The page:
LAHOWIND » Just you, me, + the dog.

Puerto Real-ities.

Oh you know, life wouldn’t be the least bit interesting if we weren’t greeted every so often with some kind of surprise boat project.

That is the life of a boat owner.

What makes life even more fun is when that surprise project turns out to be a pretty scary diesel fuel tank leak. Ugh. Fun times.


After making our way back to Marina Pescaderia in Puerto Real, we pulled into their fuel dock to refill our tanks before taking a slip for a few days while we provisioned and waited on the perfect weather window to make the leap from Puerto Rico to the Bahamas. Our 55-gallon fuel tank was completely full when we tied up to our slip and continued on with our usual boat life business. It wasn’t until the next morning that we began smelling the dreaded and slightly nauseating diesel smell…and suspected the worst.

Sadly, our fears were confirmed when we removed our boat’s floorboards to peak inside the bilge and saw yellowy-green diesel fluid staring right back at us!

When your boat is slowly leaking 55 gallons of diesel, it is NOT a good thing folks. :(((


The last thing we ever wanted to deal with on this trip was a fuel issue. But, hey that’s life I suppose and another notch in our boat owner belt.

Jereme immediately jumped into action and made a beeline to the marina for some recommendations on local companies that could pump out our fuel. We thought it would take a few hours (at a minimum) to get someone here to remove all of our diesel, but turns out one of the companies that is stationed out of the marina, Twin Electronics, had the necessary fuel pump equipment on premises. What are the odds of that? We are so lucky! Ten minutes later and we had the pump on the boat, a fuel barrel on the dock, our fuel tank open, and Jereme and the guys from Twin Electronics were pumping out all of our diesel.

^^This definitely wins as my favorite photo from the project. Jereme and the dude from Twin Electronics dealing with the pump, plus our buddy + dock neighbor friend Liam just chilling in the background. Lol.^^
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With 400 lbs. of diesel off the boat, we now had the awesome job of removing our fuel tank, cleaning the bilge and any remaining diesel, and finding a welder to pressure test and repair our tank.

Jereme went to work removing all of the hoses, fittings, and the different parts and pieces connected to the tank, and we were able to gently weasel it out of the bilge with no issues at all. Luckily, our boat has a very accessible tank. We’ve heard horror stories of other boat designs (other Endeavours in particular) that require a total engine removal to access the fuel tank, or worse yet, having to literally cut a hole in the keel to remove the tank. Holy crap, can you imagine if we would’ve had to deal with that nonsense? Scary! (Thank goodness that was one of the key items we looked at when researching boats to buy way back when.)

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With the tank out and sitting in our living room, we both got to work cleaning the outside of the tank with industrial grade degreaser, along with scrubbing the bilge. After an hour or two, we were pleased with our cleaning job and carried the empty fuel tank off the boat. We couldn’t spot any obvious holes in the tank, and knew all along that a professional was needed to test the tank and repair whatever necessary.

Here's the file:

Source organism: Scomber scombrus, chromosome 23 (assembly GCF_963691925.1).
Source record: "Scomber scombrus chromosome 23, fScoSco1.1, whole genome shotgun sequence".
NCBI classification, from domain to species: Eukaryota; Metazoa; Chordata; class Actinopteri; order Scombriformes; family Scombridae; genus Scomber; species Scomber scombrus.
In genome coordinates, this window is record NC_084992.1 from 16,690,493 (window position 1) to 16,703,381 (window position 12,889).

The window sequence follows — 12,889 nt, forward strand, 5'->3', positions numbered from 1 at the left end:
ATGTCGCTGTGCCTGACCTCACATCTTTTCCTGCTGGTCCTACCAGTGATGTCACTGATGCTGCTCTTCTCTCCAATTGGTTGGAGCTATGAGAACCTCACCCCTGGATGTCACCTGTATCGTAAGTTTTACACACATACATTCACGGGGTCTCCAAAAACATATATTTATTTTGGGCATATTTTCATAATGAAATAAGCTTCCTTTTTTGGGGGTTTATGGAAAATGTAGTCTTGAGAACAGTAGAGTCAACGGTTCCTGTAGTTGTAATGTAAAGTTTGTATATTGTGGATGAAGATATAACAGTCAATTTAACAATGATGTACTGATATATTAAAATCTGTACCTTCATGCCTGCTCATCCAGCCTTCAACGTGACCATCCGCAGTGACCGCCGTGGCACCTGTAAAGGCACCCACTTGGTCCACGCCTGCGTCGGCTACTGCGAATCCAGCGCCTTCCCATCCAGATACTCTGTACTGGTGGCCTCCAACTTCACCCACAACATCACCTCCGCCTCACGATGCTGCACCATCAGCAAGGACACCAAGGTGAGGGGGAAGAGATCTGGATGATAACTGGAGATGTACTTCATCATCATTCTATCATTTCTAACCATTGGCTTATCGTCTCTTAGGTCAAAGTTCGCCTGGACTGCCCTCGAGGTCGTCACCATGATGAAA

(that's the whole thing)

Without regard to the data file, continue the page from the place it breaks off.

Once again, our Puerto Rican friends here at the marina came to our rescue. Our buddy Milton served as middle man for us and contacted the very best welder in the area. Fifteen minutes later, that welder was waiting in the marina parking lot to pick up our tank, take it back to his shop, pressure test the tank and diagnose any weak areas, and make all necessary repairs.

Our fixed tank was returned the very next afternoon! Talk about efficient. Sheesh!

Two of the seams on the long side of the tank were heavily re-welded. Jereme and I brought the tank back on the boat, slipped it back down into it’s cozy spot in the bilge, and Jer got to work reattaching all the necessary hoses. The next morning, Twin Electronics wheeled the fuel pump back out to our boat and we pumped in all of our diesel.

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And guess what? We’re back up and running my friend. Just like that!

I still can’t even comprehend how this project went so insanely smooth. In Florida, I can only imagine that this sort of fuel leak issue would have taken weeks to rectify, and cost a ton more. We were petrified to think we might be sitting at the dock again for weeks on end repairing our tank. Fortunately, Puerto Rico is awesome (as we already knew) and everyone sprang into action to remedy our leaky situation, help us find the right people to fix the problem, and get us moving in less than three days total. Insane.

Luv ya PR!

>>Thanks for visiting LAHOWIND sailing blog! We’d love for you to get to know us and follow our story as we attempt to navigate a whole new world of sailing, as we cruise the Caribbean.

Deborah wrightMarch 19, 2015 - 11:52 am

Talk about good timing! That could have been a real mess, glad it worked out so easily. The hammock pic is great-I love the look on the workers face.
By the way, I have made a note that we need to add Puerto Real to our list of “must go”. Thanks for all the information. I’ve noted the cheap laundry and tasty doughnuts (you know, important details).
Deborah (SV Wrightaway)

BenMarch 19, 2015 - 1:27 pm

Did you ever find out how the leak happened?
Great blog by the way.

LAHOWINDMarch 19, 2015 - 5:08 pm

Thanks Ben! No, we don’t necessarily know “how” it happened, but the tank was leaking through some of the welds. -Kim

WillieSeptember 15, 2015 - 5:16 pm

Great advise to research fuel and maybe even water tank location before you buy – never thought of that.